This heart that broke so long

Fullerton vs Fitzfife, Waterloo Cup Final, 19th century, Unknown
Background Image: Fullerton vs Fitzfife, Waterloo Cup Final, 19th century, Unknown

If we didn’t know better we would think Emily spent most of her time going to funerals. And, in a way she did, at least in her mind since this poem isn’t about anyone who actually died, she’s only talking about how life is hard but in the end we’ll find a peace that no “schoolboy” can rob.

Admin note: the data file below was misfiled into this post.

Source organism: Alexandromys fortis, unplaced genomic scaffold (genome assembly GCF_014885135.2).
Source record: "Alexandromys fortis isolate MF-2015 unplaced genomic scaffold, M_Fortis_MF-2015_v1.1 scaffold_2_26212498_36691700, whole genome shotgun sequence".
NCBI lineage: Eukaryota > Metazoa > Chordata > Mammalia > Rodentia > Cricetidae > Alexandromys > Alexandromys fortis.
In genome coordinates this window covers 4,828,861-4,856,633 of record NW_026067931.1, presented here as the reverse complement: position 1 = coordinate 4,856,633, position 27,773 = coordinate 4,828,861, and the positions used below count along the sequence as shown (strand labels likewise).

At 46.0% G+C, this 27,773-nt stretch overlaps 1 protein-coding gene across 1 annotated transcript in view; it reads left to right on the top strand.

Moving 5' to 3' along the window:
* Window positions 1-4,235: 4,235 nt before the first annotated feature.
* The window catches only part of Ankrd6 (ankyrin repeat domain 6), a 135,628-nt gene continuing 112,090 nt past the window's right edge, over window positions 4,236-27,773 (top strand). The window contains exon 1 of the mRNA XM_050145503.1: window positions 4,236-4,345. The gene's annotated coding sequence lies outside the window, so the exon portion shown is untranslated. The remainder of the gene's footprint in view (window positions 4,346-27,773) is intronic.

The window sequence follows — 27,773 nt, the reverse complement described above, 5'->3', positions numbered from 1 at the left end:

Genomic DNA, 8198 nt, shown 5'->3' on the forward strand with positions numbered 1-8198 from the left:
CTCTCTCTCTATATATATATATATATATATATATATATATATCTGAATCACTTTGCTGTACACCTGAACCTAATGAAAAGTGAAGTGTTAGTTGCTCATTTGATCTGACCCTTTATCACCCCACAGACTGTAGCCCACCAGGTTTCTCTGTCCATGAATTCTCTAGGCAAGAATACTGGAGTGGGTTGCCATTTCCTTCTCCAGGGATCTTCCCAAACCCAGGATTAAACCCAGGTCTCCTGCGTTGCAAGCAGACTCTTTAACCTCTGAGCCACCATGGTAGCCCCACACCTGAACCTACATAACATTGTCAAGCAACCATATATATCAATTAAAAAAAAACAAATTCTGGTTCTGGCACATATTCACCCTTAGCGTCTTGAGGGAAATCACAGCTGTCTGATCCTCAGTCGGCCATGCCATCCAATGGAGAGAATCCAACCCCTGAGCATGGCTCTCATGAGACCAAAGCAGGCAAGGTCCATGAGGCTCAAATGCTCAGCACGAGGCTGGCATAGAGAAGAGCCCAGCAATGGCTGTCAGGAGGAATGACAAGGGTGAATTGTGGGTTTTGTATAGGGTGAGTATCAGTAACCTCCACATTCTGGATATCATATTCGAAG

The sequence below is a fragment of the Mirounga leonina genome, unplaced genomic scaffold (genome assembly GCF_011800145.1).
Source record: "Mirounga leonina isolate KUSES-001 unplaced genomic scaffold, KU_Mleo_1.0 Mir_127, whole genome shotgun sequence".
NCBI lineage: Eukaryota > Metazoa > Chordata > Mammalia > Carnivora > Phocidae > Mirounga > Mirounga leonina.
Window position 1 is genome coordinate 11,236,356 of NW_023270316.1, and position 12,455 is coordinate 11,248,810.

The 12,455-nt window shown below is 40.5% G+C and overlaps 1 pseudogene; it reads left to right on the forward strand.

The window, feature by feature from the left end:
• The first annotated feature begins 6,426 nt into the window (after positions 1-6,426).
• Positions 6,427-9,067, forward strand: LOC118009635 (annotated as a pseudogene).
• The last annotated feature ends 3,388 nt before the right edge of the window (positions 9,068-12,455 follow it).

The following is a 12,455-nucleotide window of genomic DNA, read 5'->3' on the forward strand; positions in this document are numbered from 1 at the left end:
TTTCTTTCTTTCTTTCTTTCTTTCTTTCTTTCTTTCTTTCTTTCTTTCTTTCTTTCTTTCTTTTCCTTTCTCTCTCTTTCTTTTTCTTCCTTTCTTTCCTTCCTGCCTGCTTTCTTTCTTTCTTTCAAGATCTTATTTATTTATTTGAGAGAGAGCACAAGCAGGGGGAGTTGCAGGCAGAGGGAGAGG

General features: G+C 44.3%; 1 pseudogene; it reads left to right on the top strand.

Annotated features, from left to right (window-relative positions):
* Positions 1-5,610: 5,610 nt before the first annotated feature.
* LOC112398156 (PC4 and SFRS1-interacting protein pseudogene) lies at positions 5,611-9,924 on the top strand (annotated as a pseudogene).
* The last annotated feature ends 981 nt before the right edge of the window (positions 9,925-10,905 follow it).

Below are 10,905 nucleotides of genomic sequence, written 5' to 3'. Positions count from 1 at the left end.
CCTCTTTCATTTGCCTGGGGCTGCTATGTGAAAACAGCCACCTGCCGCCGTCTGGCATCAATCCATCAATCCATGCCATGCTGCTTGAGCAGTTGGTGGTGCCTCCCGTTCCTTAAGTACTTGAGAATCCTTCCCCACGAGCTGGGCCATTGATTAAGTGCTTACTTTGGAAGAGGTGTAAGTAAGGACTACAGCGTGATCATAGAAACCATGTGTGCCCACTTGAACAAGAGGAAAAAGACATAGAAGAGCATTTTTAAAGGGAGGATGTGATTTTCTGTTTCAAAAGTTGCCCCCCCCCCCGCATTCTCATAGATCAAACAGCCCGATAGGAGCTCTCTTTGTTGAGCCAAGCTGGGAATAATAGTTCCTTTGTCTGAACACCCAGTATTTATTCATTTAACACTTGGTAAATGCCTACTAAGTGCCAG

While I wouldn’t say this poem is a masterpiece my any stretch of the word, there is a sign of her genius mind at work buried in here. In the second stanza she utilizes the imagery of pray animals, the hare and the bird, who are hunted their entire lives and can only find peace in the next world. Then when we look at line three of the first stanza, she writes about a “faith that watched for star in vain” which alludes to someone who, while they pray everyday, do not find comfort in this life, just like the hare and the bird. What I think her instincts are focusing in on is the idea of the words pray and prey being connected and how “faith” is the only thing at work which keeps someone going in this life because as a prey / pray animal we will always be hunted and terrorized in this life and the star that we have faith in can only be seen after we’ve been hunted down by death. We are – to make a slight pun of it – pray animals and death is who hounds us, yet what death doesn’t know – like the petulant schoolboy – is that in death we are lead “gently” to the “star” (afterlife) . In other words, death is leading us to life, not actually killing us.